Latter-day Saint Video Vault: ‘The Phone Call’ Is an Ode to Angst and Awkwardness

“The bassoon hasn’t made it to the big rock groups yet.”

Latter-day Saint Video Vault celebrates decades of uplifting, funny, weird, and sometimes cringe-worthy Mormon-related videos, most of which are now found on YouTube. Join Jared Jones every other Friday as he breaks down one of these classics.

Note: This article previously misidentified the director of The Phone call as Reed Smoot. The correct director and producer was Douglas G. Johnson.

[dropcap]W[/dropcap]elome back, videophiles! This week we head from bleak to meek with a look at my wife’s favorite LDS film of all time—The Phone Call. The Phone Call is based on a short story by Jack Weyland published in the New Era in February of 1976 and was released as a short film by BYU Motion Picture Studios in 1977 with Douglas G. Johnson producing and directing. This film has it all: painfully awkward dialog, a pretty prominent star as the male lead (check the notes at the bottom), action,  and a quirky sound track.

I asked my wife why she liked it. She said, “It just captures so much of the awkwardness of high school. And it has some great lines. But I don’t know what it has to do with the church!” She captures it spot on. It’s a church-free tale full of teen angst and awkwardness.

The film opens on Scott, your average bassoon-playing teen, in search of a date with his dream girl, Pam. We know Pam is his dream girl because she is shown in soft focus in a quick cutaway. He tries calling her but then hangs up; he can’t muster up the courage to talk to her.

Each of Scott’s actions throughout the film are in service of building personal confidence and asking Pam out. He earns money by delivering papers. Badly. He gets a different job at Ripple’s Drive-Inn but has a lot of problems learning the ropes.  A training montage shows that the word “hapless” might very well have been created specifically for Scott. Nothing seems to work out for him but you find yourself rooting for him nonetheless. You actually believe (maybe) that buying that video karate course with his hard-earned cash will solve all of his confidence needs.

While working at Ripple’s he meets Becky. Becky trains him on the job and then befriends him. Their conversations produce some of the film’s best one-liners:

“I play the bassoon. It’s like a balloon with 2 s’s.”

“I sound bigger in the metric system.”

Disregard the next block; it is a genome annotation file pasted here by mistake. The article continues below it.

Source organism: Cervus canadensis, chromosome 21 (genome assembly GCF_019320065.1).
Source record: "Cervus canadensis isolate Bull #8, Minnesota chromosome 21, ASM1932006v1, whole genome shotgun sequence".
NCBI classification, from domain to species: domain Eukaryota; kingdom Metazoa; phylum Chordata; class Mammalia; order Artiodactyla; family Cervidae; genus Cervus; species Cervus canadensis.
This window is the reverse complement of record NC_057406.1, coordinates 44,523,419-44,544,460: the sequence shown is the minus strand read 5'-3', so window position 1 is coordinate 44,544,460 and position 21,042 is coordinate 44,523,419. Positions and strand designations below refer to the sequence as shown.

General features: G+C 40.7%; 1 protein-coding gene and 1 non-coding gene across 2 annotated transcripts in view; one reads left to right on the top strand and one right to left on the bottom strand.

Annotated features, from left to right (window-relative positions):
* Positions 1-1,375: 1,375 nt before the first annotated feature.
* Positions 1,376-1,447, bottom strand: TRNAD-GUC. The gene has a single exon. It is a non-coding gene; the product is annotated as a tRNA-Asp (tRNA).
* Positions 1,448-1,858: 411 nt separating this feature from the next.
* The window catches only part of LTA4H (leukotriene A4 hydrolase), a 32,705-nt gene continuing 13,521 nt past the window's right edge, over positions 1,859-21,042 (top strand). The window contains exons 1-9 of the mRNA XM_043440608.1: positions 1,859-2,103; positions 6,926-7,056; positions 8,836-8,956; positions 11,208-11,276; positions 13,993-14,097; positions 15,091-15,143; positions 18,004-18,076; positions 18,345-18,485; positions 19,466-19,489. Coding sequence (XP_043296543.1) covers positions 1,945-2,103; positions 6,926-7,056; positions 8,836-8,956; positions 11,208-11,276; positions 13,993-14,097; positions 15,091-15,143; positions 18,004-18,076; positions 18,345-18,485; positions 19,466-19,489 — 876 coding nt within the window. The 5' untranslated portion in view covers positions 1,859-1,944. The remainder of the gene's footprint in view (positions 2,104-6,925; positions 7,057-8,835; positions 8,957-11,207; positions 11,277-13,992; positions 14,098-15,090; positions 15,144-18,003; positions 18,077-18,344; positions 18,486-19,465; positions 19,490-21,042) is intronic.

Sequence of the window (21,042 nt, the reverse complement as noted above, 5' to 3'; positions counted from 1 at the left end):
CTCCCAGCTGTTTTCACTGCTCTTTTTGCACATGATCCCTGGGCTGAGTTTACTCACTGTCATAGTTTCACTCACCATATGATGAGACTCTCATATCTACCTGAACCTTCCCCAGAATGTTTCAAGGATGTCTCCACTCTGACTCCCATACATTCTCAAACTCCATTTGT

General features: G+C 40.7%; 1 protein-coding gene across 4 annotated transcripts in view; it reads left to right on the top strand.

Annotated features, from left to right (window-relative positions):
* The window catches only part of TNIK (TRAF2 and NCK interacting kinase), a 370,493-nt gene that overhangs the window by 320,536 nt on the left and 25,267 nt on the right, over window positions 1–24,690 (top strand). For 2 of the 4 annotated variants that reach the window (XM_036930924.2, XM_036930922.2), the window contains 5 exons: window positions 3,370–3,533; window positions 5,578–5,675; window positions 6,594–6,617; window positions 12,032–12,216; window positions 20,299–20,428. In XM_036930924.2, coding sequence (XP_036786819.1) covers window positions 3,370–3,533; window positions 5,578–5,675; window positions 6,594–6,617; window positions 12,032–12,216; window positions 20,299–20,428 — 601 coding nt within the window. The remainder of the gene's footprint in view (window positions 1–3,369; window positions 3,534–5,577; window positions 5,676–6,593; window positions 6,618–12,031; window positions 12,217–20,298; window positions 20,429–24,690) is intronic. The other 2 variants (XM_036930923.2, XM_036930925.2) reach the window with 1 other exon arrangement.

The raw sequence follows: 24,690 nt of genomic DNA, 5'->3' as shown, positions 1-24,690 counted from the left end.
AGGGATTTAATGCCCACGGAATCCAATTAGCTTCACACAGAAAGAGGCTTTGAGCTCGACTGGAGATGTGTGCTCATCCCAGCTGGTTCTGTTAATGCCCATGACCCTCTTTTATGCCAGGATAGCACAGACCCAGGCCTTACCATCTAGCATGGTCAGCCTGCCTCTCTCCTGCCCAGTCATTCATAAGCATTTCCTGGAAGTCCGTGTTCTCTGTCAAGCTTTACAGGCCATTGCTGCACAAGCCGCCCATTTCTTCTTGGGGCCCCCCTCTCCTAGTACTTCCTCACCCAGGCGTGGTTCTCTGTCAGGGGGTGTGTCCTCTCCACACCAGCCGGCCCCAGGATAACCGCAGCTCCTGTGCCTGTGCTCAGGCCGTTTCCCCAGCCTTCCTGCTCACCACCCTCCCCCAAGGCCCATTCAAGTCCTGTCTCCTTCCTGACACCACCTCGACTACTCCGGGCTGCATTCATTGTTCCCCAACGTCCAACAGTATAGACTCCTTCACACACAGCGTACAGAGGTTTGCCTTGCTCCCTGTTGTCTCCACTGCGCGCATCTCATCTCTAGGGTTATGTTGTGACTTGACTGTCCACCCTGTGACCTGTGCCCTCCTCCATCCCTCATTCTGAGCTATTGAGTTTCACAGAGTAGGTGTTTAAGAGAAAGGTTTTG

“The bassoon hasn’t made it to the big rock groups yet.”

Becky also invites Scott to call her at home for practice. The interaction highlights Scott’s complete inability to hold a conversation. Becky encourages him to practice by talking to the customers at the Drive-Inn. He engages two girls in a train wreck of a conversation that starts with the future of the California citrus crop and ends with a passionate plea for knowing one’s own gas mileage (the latter perhaps a bit more commonplace in our efficiency-driven culture nowadays). She keeps encouraging him and giving him friendly advice along the way, especially when his initial phone calls to Pam revolve around lawn care.

But Scott helps Becky too. We meet Becky’s jerk-with-a-cool-car stereotype boyfriend, Joe. Becky and Joe have a fight and Scott offers to cheer her up by playing something  on his bassoon, as one does. He also lectures Becky about dating someone who could treat her better. Delivered by anyone else this speech could have been very mansplainy, but Scott’s humble-bumble delivery saves it.

The film culminates with Scott asking Becky to his orchestra benefit, much to the chagrin of Joe. We are treated to an intense karate battle and Scott surprising his bandmates with the presence of the lovely Becky. Her arrival shot at the dance has some great cinematography that looks as it was lifted from a Love Boat arrival scene.  The date with Becky cements his confidence and he finally manages a somewhat normal phone call with Pam.

In the final assessment, this film is sweet, funny, and a bit ridiculous—reinforced by bumbling bassoon underscoring throughout. Through playing with extremes it teaches that talking to others and building social relationships takes effort and doesn’t come naturally to everyone. Today’s teens and tweens may not find the appeal (What’s a phone book? Wait I have to TALK to someone and not text?), but perhaps seeing someone SO awkward would make them realize it’s okay to take risks and it’s okay to be the friend who helps others take risks. The Phone Call (or clips from it) could still serve as a humorous way to open up a dating standards night. Have church health unit doctors and nurses standing by in case of debilitating eye-rolls.

Thoughts, Musings and Trivia

  • Marc McClure as Scott was a pretty big “get.” He starred in Disney’s original Freaky Friday a year earlier and went on to star as Jimmy Olson in the original Superman movies as well as Dave McFly in All 3 Back to the Future movies, where in a better 1985, he “always wears a suit to the office” but still lives with his parents.
  • The film was shot in various locations around Provo, Utah, including Ripple’s Drive-Inn, which is still in business today.
  • In the short story, Scott plays the oboe. Clearly it was too cool and edgy so they geeked it up and changed it to the bassoon.


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